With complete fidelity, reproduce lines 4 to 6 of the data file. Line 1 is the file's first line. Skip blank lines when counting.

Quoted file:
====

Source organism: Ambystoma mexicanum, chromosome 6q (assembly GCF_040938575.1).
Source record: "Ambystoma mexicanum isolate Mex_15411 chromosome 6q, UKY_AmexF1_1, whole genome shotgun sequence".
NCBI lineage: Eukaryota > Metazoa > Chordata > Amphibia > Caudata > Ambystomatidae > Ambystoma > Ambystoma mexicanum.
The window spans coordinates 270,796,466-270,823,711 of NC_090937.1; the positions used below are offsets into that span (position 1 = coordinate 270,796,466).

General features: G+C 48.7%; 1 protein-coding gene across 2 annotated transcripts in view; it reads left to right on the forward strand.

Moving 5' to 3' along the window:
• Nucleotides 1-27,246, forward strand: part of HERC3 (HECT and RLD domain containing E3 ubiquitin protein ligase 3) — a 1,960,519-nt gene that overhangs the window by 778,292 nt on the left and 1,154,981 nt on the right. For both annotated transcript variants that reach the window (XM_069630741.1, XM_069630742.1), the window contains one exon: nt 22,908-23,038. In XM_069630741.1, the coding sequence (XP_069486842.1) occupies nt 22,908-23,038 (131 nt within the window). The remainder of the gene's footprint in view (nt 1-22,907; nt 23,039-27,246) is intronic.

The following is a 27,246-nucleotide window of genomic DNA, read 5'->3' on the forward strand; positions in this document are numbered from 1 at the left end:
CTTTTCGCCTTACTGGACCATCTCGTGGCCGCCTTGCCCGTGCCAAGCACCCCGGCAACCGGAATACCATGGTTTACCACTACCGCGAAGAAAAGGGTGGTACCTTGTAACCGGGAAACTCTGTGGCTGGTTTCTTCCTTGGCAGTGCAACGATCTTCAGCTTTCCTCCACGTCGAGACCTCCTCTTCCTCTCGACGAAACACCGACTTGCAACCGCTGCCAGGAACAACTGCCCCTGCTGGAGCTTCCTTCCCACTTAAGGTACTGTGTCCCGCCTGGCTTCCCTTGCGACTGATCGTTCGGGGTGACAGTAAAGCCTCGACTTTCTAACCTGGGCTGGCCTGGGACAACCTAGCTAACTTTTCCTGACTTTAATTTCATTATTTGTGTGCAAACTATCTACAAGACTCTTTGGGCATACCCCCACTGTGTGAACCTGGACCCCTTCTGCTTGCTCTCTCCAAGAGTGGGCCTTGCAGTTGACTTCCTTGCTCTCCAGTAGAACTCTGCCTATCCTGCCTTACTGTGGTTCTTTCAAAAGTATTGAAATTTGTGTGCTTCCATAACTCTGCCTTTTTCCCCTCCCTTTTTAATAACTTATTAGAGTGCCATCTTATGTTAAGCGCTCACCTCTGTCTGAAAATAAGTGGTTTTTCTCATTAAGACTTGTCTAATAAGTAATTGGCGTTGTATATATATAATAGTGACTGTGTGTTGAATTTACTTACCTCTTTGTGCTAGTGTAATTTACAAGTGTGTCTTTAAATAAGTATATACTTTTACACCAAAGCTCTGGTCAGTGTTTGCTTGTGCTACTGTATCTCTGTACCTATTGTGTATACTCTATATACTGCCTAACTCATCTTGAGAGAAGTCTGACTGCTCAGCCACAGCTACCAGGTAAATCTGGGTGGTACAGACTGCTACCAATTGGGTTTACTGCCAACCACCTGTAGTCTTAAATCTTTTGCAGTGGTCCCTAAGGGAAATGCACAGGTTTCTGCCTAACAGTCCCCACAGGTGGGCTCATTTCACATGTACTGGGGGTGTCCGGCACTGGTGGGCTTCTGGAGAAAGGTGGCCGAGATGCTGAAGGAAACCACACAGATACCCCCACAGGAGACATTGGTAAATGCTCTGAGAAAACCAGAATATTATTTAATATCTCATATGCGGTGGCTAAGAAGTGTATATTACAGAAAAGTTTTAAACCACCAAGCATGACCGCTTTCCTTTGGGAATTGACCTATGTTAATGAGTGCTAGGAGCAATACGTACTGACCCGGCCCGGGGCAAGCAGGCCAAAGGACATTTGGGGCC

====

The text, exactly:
The window spans coordinates 270,796,466-270,823,711 of NC_090937.1; the positions used below are offsets into that span (position 1 = coordinate 270,796,466).

General features: G+C 48.7%; 1 protein-coding gene across 2 annotated transcripts in view; it reads left to right on the forward strand.

Moving 5' to 3' along the window: